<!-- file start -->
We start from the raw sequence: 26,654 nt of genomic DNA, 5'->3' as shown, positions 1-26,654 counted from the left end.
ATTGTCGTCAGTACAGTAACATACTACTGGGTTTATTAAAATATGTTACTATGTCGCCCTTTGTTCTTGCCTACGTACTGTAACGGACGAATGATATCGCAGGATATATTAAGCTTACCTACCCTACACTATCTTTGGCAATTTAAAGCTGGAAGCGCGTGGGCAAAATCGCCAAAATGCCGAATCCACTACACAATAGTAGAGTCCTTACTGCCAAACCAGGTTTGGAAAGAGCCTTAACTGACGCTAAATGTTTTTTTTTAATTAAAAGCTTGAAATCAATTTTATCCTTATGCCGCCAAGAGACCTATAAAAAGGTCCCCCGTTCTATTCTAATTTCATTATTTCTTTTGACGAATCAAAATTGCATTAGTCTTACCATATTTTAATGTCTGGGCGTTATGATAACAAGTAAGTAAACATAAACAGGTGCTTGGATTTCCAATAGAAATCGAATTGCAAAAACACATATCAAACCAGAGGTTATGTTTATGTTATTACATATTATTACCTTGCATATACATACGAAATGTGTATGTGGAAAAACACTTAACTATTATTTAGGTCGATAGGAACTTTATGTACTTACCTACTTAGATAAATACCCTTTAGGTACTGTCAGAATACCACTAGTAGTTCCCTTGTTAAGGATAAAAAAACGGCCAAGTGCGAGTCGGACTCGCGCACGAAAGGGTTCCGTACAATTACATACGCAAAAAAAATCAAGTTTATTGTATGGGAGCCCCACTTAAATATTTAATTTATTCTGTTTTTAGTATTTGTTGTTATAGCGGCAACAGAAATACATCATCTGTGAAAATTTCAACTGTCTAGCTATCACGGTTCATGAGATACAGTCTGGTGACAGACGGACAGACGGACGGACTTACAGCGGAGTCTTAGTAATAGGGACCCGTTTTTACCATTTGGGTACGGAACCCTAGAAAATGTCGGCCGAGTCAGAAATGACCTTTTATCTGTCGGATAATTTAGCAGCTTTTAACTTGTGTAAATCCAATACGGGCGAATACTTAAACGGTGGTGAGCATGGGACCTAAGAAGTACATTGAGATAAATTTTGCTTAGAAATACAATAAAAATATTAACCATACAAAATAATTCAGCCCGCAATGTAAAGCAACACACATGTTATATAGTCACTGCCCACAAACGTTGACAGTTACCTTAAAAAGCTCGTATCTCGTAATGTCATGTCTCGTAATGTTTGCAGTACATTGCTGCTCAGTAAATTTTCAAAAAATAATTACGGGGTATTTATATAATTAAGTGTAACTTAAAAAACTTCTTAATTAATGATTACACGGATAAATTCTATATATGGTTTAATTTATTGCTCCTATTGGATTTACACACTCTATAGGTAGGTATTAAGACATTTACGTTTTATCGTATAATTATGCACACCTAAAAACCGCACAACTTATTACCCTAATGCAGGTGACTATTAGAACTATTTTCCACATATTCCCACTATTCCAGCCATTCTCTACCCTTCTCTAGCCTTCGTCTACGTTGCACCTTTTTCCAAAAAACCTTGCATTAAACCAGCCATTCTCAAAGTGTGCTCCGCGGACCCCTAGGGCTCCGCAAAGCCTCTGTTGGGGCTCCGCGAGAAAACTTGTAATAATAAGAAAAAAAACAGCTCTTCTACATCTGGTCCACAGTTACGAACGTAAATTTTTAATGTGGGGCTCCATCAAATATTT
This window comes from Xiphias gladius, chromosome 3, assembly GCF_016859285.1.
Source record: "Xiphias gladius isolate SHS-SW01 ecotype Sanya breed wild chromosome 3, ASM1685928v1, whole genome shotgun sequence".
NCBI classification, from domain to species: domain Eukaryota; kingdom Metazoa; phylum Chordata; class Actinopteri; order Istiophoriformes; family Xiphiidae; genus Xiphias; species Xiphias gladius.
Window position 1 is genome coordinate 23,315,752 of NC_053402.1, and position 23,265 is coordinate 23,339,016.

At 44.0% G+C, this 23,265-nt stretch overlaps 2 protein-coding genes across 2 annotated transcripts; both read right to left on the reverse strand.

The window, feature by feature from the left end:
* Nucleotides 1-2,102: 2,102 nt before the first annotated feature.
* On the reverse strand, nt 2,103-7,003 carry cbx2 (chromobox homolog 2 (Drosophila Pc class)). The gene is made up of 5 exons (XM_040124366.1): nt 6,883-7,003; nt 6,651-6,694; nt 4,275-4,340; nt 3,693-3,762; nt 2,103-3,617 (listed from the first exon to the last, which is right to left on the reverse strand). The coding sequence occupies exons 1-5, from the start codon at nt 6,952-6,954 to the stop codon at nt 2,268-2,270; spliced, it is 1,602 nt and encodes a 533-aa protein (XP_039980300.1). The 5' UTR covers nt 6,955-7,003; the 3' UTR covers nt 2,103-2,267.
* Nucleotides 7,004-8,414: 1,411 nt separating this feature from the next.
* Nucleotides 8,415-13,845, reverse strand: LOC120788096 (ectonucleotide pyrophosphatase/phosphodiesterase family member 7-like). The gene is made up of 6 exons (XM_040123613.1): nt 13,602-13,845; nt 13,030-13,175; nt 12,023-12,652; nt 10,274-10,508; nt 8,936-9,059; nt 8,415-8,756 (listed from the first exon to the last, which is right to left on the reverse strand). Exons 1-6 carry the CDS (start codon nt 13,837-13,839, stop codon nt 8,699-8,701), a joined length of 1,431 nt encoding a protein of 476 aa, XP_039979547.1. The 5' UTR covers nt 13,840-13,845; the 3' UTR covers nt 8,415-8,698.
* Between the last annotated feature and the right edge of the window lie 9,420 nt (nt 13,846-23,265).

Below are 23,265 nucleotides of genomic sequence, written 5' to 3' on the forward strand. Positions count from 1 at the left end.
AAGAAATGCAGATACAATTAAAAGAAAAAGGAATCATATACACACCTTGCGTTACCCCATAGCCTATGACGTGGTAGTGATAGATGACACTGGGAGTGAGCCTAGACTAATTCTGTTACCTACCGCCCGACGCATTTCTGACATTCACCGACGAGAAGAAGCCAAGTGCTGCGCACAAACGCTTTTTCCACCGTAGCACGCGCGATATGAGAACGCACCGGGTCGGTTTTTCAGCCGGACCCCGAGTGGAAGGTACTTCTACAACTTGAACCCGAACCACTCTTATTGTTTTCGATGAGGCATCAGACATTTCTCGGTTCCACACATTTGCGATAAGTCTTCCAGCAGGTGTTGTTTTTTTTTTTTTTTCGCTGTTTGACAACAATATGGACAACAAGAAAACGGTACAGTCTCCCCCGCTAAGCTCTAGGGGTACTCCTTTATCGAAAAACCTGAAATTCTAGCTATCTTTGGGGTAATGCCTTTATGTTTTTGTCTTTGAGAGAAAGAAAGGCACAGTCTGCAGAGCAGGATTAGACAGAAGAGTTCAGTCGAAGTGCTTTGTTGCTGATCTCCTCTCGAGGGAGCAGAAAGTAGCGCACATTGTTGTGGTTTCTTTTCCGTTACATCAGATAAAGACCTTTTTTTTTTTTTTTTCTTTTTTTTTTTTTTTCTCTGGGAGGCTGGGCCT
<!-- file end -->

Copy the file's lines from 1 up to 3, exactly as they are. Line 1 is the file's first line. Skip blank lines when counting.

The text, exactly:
We start from the raw sequence: 26,654 nt of genomic DNA, 5'->3' as shown, positions 1-26,654 counted from the left end.
ATTGTCGTCAGTACAGTAACATACTACTGGGTTTATTAAAATATGTTACTATGTCGCCCTTTGTTCTTGCCTACGTACTGTAACGGACGAATGATATCGCAGGATATATTAAGCTTACCTACCCTACACTATCTTTGGCAATTTAAAGCTGGAAGCGCGTGGGCAAAATCGCCAAAATGCCGAATCCACTACACAATAGTAGAGTCCTTACTGCCAAACCAGGTTTGGAAAGAGCCTTAACTGACGCTAAATGTTTTTTTTTAATTAAAAGCTTGAAATCAATTTTATCCTTATGCCGCCAAGAGACCTATAAAAAGGTCCCCCGTTCTATTCTAATTTCATTATTTCTTTTGACGAATCAAAATTGCATTAGTCTTACCATATTTTAATGTCTGGGCGTTATGATAACAAGTAAGTAAACATAAACAGGTGCTTGGATTTCCAATAGAAATCGAATTGCAAAAACACATATCAAACCAGAGGTTATGTTTATGTTATTACATATTATTACCTTGCATATACATACGAAATGTGTATGTGGAAAAACACTTAACTATTATTTAGGTCGATAGGAACTTTATGTACTTACCTACTTAGATAAATACCCTTTAGGTACTGTCAGAATACCACTAGTAGTTCCCTTGTTAAGGATAAAAAAACGGCCAAGTGCGAGTCGGACTCGCGCACGAAAGGGTTCCGTACAATTACATACGCAAAAAAAATCAAGTTTATTGTATGGGAGCCCCACTTAAATATTTAATTTATTCTGTTTTTAGTATTTGTTGTTATAGCGGCAACAGAAATACATCATCTGTGAAAATTTCAACTGTCTAGCTATCACGGTTCATGAGATACAGTCTGGTGACAGACGGACAGACGGACGGACTTACAGCGGAGTCTTAGTAATAGGGACCCGTTTTTACCATTTGGGTACGGAACCCTAGAAAATGTCGGCCGAGTCAGAAATGACCTTTTATCTGTCGGATAATTTAGCAGCTTTTAACTTGTGTAAATCCAATACGGGCGAATACTTAAACGGTGGTGAGCATGGGACCTAAGAAGTACATTGAGATAAATTTTGCTTAGAAATACAATAAAAATATTAACCATACAAAATAATTCAGCCCGCAATGTAAAGCAACACACATGTTATATAGTCACTGCCCACAAACGTTGACAGTTACCTTAAAAAGCTCGTATCTCGTAATGTCATGTCTCGTAATGTTTGCAGTACATTGCTGCTCAGTAAATTTTCAAAAAATAATTACGGGGTATTTATATAATTAAGTGTAACTTAAAAAACTTCTTAATTAATGATTACACGGATAAATTCTATATATGGTTTAATTTATTGCTCCTATTGGATTTACACACTCTATAGGTAGGTATTAAGACATTTACGTTTTATCGTATAATTATGCACACCTAAAAACCGCACAACTTATTACCCTAATGCAGGTGACTATTAGAACTATTTTCCACATATTCCCACTATTCCAGCCATTCTCTACCCTTCTCTAGCCTTCGTCTACGTTGCACCTTTTTCCAAAAAACCTTGCATTAAACCAGCCATTCTCAAAGTGTGCTCCGCGGACCCCTAGGGCTCCGCAAAGCCTCTGTTGGGGCTCCGCGAGAAAACTTGTAATAATAAGAAAAAAAACAGCTCTTCTACATCTGGTCCACAGTTACGAACGTAAATTTTTAATGTGGGGCTCCATCAAATATTT
This window comes from Xiphias gladius, chromosome 3, assembly GCF_016859285.1.